Last Updated on September 21, 2022, by eNotes Editorial. Word Count: 681
“Under the Lion’s Paw” begins with a man named Stephen Council who is plowing his land. He is working hard and late into the evening after the autumn harvest, nearly soaked to the bone with snow, rain, and cold. He is encouraging his horses, promising oats and a warm stall after a hard day’s work. As Council is finally ceasing work for the evening, a stranger approaches him.
The stranger asks if he and his family might be able to find a place to stay for the night. He has a wife and young children who are cold and hungry after their travels—they have been turned down by everyone they have asked thus far. Council immediately accommodates and offers his home up to the stranger. He hurries his horses in and Council assists him with the children. The Councils welcome the downtrodden, weary family into their home.
Mrs. Council is described as a plump, joyful woman. She helps feed the exhausted children and puts them off to bed so that Mrs. Haskins (the stranger’s wife) might have a moment of rest. Mrs. Haskins is touched by Mrs. Council’s kindness. She cries tears of gratitude that fall upon her sleeping baby, noting that the world isn’t so cold and hopeless after all. Council and Mr. Haskins start up a conversation while the women are tending to the children. Council begins talking about himself, trying not to pry upon his guest but instead open the space for conversation.
Mr. Haskins has been dealt a bad hand. He tells the story quietly, watching the fire as he goes on. He had always been suspicious of his land, especially coming from northern Indiana where there is substantial rain and wood. Grasshoppers had destroyed nearly everything upon their prairie, making it impossible to live or grow anything. The Haskins family fled. After hearing his plight, Council suggests that they look into finding land nearby. He tells them there is a man called Butler who is itching to sell his land. With this comment, he sends the Haskinses to sleep.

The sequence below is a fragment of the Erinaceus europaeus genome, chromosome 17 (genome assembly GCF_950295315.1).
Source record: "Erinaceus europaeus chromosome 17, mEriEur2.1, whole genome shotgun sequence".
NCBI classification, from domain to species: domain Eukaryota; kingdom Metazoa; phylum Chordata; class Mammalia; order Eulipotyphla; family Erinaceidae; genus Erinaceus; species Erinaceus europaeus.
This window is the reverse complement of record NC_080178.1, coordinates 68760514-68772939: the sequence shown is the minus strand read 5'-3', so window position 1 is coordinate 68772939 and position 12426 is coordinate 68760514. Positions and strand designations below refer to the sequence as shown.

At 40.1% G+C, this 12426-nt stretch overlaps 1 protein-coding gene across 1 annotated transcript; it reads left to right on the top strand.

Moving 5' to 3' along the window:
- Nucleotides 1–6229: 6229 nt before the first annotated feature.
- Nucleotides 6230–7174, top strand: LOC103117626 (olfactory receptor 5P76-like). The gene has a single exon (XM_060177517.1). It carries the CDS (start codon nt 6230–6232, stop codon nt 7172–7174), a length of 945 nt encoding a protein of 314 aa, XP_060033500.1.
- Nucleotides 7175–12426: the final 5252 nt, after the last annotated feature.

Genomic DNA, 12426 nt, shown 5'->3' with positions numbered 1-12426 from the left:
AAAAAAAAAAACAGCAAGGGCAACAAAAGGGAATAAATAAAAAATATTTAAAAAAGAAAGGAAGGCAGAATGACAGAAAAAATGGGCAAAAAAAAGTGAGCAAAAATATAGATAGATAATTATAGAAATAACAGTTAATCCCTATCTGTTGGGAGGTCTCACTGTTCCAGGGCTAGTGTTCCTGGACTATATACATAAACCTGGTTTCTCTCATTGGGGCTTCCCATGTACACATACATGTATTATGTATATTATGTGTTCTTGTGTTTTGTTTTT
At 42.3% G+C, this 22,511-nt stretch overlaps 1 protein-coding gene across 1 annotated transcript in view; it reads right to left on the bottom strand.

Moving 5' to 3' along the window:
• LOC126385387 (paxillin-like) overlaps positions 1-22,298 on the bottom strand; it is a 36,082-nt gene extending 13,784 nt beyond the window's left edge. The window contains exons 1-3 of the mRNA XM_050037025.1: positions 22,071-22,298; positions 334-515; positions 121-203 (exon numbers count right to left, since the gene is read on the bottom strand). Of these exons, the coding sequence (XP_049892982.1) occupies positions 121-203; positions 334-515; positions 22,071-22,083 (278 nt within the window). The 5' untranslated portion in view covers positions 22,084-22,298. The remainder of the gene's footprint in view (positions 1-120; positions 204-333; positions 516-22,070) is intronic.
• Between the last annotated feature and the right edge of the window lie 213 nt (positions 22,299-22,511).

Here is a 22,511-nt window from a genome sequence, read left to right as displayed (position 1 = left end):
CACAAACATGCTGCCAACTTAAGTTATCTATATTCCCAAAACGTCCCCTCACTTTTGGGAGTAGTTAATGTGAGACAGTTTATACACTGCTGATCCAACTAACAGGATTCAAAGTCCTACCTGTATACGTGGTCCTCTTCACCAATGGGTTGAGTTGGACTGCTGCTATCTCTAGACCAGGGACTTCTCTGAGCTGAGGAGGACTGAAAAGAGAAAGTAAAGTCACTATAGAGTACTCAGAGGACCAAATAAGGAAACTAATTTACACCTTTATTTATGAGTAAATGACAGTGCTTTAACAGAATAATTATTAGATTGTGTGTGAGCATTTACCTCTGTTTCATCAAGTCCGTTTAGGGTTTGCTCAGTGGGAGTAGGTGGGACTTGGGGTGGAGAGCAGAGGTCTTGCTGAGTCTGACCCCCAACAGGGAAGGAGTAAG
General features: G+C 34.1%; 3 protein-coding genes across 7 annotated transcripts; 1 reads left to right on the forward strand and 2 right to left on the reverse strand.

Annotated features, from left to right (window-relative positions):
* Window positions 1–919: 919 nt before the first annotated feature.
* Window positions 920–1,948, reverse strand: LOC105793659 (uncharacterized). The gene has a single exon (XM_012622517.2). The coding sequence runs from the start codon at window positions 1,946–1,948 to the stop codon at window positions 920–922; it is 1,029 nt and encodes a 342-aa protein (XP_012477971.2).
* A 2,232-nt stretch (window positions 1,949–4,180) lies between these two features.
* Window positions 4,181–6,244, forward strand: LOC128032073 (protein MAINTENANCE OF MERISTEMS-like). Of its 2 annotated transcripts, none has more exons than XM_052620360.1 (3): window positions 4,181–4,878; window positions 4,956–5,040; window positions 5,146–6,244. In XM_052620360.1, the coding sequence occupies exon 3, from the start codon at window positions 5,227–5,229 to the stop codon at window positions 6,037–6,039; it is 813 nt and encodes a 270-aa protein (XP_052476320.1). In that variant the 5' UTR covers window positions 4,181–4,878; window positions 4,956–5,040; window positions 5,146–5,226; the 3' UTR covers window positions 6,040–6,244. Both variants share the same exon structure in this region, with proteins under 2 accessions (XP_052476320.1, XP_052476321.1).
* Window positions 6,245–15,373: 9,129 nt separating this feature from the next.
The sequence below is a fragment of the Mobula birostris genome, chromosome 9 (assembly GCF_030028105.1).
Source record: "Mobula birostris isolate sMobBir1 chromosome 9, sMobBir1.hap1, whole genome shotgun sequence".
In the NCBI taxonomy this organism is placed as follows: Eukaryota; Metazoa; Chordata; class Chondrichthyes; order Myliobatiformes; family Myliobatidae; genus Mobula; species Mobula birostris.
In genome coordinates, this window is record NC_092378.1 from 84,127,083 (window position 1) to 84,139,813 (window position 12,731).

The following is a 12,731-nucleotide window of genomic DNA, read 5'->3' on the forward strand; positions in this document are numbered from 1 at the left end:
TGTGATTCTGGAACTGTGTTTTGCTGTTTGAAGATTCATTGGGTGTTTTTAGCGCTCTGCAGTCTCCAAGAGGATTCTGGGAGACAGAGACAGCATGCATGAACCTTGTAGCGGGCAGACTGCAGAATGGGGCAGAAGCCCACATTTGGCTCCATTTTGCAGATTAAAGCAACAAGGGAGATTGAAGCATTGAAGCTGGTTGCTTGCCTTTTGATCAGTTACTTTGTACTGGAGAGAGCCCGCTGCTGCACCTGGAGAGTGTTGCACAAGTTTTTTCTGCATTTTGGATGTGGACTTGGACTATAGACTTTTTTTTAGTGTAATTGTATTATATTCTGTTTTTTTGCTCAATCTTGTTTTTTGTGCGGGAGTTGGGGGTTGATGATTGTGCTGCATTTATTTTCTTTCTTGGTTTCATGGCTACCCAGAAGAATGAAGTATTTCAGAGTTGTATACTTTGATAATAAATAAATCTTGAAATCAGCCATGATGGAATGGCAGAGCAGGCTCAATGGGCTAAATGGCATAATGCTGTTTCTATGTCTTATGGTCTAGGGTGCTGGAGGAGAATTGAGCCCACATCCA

Jim Butler owns a good amount of land, though he is careful to portray himself as “too poor” to pay his taxes. He makes his money from land speculation: purchasing real estate that will increase in value (to ultimately be resold). There is a farm called the Higley place he has been struggling to find a tenant for, and this is the spot that Council had in mind. The following morning, Council and Mr. Haskins set out to find Butler about the farm. So as not to be bombarded with a high price from the get-go, Council inquires about a “relation” of his up in Michigan who might be interested in the Higley place. This, of course, is Mr. Haskins. It seems to be a deal.
Council agrees to spot Mr. Haskins with farming help. Mr. Haskins initially responds angrily to his kindness, not knowing how to accept it. Council insists that this kind of behavior—helping out one’s neighbor—is “the kind of religion” he has. Mr. and Mrs. Haskins toil relentlessly on the land to get it into shape. Their eldest son helps out substantially as a farm hand, working hard beyond his years. After seasons of labor, the farm begins to see the wheat crop.
Mr. Haskins brings Butler around the farm, who had not seen it in quite some time. Butler is impressed by the major improvements that the Haskineses have made to the property: it has certainly increased in value. When Mr. Haskins brings up purchasing the land for the original price, Butler shuts him down. He has hiked up the price since seeing the bounty of the land; now, he asks for double his original statement. Mr. Haskins is furious that Butler would charge him for improvements that he himself made. He threatens Butler with a fork, then decides against it after seeing his daughter. He tells Butler to draw up the mortgage and get off the land, otherwise, Mr. Haskins will kill him.